A newsletter entry dated 26 December 2012 states: “MS [Microsoft], working with the FBI, developed a surveillance capability to deal” with the issue. “These solutions were successfully tested and went live 12 Dec 2012.”

    Two months later, in February this year, Microsoft officially launched the portal.

    Another newsletter entry stated that NSA already had pre-encryption access to Outlook email. “For Prism collection against Hotmail, Live, and emails will be unaffected because Prism collects this data prior to encryption.”

    Microsoft’s co-operation was not limited to An entry dated 8 April 2013 describes how the company worked “for many months” with the FBI – which acts as the liaison between the intelligence agencies and Silicon Valley on Prism – to allow Prism access without separate authorization to its cloud storage service SkyDrive.

    The document describes how this access “means that analysts will no longer have to make a special request to SSO for this – a process step that many analysts may not have known about”.

    The NSA explained that “this new capability will result in a much more complete and timely collection response”. It continued: “This success is the result of the FBI working for many months with Microsoft to get this tasking and collection solution established.”

    A separate entry identified another area for collaboration. “The FBI Data Intercept Technology Unit (DITU) team is working with Microsoft to understand an additional feature in which allows users to create email aliases, which may affect our tasking processes.”

    The NSA has devoted substantial efforts in the last two years to work with Microsoft to ensure increased access to Skype, which has an estimated 663 million global users.

    One document boasts that Prism monitoring of Skype video production has roughly tripled since a new capability was added on 14 July 2012. “The audio portions of these sessions have been processed correctly all along, but without the accompanying video. Now, analysts will have the complete ‘picture’,” it says.

    Eight months before being bought by Microsoft, Skype joined the Prismprogram in February 2011.

    According to the NSA documents, work had begun on smoothly integrating Skype into Prism in November 2010, but it was not until 4 February 2011 that the company was served with a directive to comply signed by the attorney general.

    The NSA was able to start tasking Skype communications the following day, and collection began on 6 February. “Feedback indicated that a collected Skype call was very clear and the metadata looked complete,” the document stated, praising the co-operation between NSA teams and the FBI. “Collaborative teamwork was the key to the successful addition of another provider to the Prism system.”

    ACLU technology expert Chris Soghoian said the revelations would surprise many Skype users. “In the past, Skype made affirmative promises to users about their inability to perform wiretaps,” he said. “It’s hard to square Microsoft’s secret collaboration with the NSA with its high-profile efforts to compete on privacy with Google.”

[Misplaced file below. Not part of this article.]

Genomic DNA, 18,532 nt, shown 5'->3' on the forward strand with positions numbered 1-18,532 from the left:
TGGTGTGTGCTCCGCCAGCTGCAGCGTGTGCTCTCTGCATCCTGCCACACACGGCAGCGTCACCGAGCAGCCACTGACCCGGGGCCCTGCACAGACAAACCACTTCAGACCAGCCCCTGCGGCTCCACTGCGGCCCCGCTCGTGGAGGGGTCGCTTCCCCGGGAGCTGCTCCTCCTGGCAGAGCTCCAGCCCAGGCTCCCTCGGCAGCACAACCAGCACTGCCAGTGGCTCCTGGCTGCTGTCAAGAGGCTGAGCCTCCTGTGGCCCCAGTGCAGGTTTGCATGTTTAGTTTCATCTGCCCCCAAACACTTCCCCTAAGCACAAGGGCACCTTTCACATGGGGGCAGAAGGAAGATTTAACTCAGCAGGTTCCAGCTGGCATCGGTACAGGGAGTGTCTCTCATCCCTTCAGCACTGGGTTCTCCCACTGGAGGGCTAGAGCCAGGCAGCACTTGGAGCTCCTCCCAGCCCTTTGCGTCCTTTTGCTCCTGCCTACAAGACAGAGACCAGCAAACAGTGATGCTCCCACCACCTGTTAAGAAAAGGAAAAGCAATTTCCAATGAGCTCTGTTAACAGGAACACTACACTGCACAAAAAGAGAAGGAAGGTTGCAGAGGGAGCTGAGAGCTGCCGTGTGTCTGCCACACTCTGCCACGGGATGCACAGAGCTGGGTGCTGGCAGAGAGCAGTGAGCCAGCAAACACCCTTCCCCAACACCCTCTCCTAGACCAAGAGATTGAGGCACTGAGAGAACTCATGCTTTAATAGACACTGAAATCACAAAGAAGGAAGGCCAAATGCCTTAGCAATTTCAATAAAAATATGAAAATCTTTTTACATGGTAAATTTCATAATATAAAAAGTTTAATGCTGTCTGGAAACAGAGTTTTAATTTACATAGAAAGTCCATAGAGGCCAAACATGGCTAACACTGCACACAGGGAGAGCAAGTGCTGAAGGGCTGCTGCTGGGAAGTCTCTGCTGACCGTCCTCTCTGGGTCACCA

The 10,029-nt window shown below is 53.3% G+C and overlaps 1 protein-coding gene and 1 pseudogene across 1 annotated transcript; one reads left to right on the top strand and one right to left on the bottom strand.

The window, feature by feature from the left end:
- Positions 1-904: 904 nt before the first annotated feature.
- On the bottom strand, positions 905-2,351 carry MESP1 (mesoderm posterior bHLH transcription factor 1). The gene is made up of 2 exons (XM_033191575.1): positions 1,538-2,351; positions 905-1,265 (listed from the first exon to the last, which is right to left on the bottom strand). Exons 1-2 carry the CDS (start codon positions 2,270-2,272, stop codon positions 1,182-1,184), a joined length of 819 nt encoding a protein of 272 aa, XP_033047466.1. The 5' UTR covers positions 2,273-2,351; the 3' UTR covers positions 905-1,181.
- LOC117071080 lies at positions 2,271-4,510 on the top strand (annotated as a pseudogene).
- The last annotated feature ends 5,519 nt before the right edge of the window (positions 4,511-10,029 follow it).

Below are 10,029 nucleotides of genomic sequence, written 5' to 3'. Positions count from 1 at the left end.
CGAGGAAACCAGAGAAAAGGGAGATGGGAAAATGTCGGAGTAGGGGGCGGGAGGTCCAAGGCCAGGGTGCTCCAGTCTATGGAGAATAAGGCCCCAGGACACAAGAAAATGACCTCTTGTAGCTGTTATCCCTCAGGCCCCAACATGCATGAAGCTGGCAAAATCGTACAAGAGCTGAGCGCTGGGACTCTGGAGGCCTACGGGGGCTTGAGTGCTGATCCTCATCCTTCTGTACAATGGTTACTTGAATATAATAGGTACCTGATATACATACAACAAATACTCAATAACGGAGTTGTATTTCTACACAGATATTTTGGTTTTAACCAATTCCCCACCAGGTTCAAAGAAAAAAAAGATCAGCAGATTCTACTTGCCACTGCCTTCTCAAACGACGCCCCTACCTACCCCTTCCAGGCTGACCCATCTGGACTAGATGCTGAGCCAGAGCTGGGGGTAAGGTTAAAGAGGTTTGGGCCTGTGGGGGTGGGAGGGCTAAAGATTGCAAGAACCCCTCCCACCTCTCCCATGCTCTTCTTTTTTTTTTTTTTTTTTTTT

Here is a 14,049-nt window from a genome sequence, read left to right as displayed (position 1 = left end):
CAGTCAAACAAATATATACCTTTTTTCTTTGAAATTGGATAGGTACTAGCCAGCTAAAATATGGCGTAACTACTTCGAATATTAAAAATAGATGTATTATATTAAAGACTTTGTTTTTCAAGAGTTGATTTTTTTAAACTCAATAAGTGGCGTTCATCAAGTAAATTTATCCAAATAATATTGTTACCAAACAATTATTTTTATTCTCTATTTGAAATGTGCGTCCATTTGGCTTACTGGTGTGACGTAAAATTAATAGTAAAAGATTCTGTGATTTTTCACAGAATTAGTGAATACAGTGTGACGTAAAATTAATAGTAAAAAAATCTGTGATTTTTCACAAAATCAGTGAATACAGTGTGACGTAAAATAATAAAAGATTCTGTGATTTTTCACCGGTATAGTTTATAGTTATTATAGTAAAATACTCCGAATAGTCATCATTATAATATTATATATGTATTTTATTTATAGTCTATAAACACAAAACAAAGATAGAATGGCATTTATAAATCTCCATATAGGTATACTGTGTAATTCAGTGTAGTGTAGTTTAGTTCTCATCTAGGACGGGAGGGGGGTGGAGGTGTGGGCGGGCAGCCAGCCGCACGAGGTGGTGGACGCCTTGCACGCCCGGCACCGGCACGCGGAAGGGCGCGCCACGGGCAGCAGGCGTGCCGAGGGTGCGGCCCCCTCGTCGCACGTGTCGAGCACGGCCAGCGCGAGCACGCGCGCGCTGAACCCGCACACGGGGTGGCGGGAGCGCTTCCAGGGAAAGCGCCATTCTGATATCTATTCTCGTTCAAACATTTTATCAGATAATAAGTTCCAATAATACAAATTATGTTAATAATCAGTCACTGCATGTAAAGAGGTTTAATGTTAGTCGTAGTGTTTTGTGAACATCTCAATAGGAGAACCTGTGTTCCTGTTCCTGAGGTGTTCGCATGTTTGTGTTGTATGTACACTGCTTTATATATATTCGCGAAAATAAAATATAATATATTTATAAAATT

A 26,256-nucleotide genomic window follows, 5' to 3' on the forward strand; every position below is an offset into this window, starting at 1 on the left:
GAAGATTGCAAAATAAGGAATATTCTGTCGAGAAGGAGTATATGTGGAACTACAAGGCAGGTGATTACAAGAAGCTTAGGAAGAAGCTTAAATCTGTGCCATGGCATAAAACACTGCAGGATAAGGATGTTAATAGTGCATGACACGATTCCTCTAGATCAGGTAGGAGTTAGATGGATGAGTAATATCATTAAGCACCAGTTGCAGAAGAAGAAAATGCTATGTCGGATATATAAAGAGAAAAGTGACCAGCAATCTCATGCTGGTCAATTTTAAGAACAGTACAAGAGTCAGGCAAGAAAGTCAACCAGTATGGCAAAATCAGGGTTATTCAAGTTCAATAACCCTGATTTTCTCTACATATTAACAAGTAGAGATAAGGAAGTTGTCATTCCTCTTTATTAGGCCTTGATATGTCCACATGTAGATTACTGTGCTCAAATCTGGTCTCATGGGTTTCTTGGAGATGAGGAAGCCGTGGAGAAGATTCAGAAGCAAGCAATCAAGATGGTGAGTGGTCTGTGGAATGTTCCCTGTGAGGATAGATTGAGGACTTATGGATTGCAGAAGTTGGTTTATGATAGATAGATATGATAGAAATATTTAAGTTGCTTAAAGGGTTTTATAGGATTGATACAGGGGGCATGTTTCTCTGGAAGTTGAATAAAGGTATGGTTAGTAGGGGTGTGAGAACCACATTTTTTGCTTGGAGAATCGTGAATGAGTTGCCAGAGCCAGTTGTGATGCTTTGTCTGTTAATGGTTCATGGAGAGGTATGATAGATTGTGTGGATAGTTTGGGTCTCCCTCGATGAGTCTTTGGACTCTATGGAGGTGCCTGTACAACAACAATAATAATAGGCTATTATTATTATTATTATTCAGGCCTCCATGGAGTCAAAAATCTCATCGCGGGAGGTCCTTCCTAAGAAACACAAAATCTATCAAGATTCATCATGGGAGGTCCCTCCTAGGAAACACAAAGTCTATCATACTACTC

The information the NSA collects from Prism is routinely shared with both the FBI and CIA. A 3 August 2012 newsletter describes how the NSA has recently expanded sharing with the other two agencies.

    The NSA, the entry reveals, has even automated the sharing of aspects of Prism, using software that “enables our partners to see which selectors [search terms] the National Security Agency has tasked to Prism”.

    The document continues: “The FBI and CIA then can request a copy ofPrism collection of any selector…” As a result, the author notes: “these two activities underscore the point that Prism is a team sport!”

    In its statement to the Guardian, Microsoft said:

    We have clear principles which guide the response across our entire company to government demands for customer information for both law enforcement and national security issues. First, we take our commitments to our customers and to compliance with applicable law very seriously, so we provide customer data only in response to legal processes.

    Second, our compliance team examines all demands very closely, and we reject them if we believe they aren’t valid. Third, we only ever comply with orders about specific accounts or identifiers, and we would not respond to the kind of blanket orders discussed in the press over the past few weeks, as the volumes documented in our most recent disclosure clearly illustrate.

    Finally when we upgrade or update products legal obligations may in some circumstances require that we maintain the ability to provide information in response to a law enforcement or national security request. There are aspects of this debate that we wish we were able to discuss more freely. That’s why we’ve argued for additional transparency that would help everyone understand and debate these important issues.